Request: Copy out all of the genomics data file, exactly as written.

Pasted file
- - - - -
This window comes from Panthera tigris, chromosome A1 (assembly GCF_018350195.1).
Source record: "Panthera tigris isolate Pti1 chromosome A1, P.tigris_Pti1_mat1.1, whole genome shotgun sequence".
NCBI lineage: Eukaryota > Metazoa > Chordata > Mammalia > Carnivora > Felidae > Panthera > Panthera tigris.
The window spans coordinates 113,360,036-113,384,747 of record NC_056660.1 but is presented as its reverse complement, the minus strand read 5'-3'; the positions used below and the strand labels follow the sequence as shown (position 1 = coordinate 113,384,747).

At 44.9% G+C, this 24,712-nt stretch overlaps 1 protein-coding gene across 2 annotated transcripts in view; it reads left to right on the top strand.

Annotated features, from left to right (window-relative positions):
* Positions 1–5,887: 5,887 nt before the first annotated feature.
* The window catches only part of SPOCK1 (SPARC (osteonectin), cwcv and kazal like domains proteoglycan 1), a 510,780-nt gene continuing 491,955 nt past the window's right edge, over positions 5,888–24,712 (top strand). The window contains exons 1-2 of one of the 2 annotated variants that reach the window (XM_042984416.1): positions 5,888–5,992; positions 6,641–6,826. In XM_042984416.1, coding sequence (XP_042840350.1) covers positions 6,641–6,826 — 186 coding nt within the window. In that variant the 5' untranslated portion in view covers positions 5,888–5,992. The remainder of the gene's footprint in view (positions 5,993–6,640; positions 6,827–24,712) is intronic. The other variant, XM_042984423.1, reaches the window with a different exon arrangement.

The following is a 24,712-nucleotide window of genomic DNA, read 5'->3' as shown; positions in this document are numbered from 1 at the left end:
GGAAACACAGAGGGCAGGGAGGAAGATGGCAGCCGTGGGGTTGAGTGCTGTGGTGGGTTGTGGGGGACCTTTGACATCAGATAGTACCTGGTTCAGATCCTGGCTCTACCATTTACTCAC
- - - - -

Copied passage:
This window comes from Panthera tigris, chromosome A1 (assembly GCF_018350195.1).
Source record: "Panthera tigris isolate Pti1 chromosome A1, P.tigris_Pti1_mat1.1, whole genome shotgun sequence".
NCBI lineage: Eukaryota > Metazoa > Chordata > Mammalia > Carnivora > Felidae > Panthera > Panthera tigris.
The window spans coordinates 113,360,036-113,384,747 of record NC_056660.1 but is presented as its reverse complement, the minus strand read 5'-3'; the positions used below and the strand labels follow the sequence as shown (position 1 = coordinate 113,384,747).

At 44.9% G+C, this 24,712-nt stretch overlaps 1 protein-coding gene across 2 annotated transcripts in view; it reads left to right on the top strand.

Annotated features, from left to right (window-relative positions):
* Positions 1–5,887: 5,887 nt before the first annotated feature.
* The window catches only part of SPOCK1 (SPARC (osteonectin), cwcv and kazal like domains proteoglycan 1), a 510,780-nt gene continuing 491,955 nt past the window's right edge, over positions 5,888–24,712 (top strand). The window contains exons 1-2 of one of the 2 annotated variants that reach the window (XM_042984416.1): positions 5,888–5,992; positions 6,641–6,826. In XM_042984416.1, coding sequence (XP_042840350.1) covers positions 6,641–6,826 — 186 coding nt within the window. In that variant the 5' untranslated portion in view covers positions 5,888–5,992. The remainder of the gene's footprint in view (positions 5,993–6,640; positions 6,827–24,712) is intronic. The other variant, XM_042984423.1, reaches the window with a different exon arrangement.

The following is a 24,712-nucleotide window of genomic DNA, read 5'->3' as shown; positions in this document are numbered from 1 at the left end:
GGAAACACAGAGGGCAGGGAGGAAGATGGCAGCCGTGGGGTTGAGTGCTGTGGTGGGTTGTGGGGGACCTTTGACATCAGATAGTACCTGGTTCAGATCCTGGCTCTACCATTTACTCAC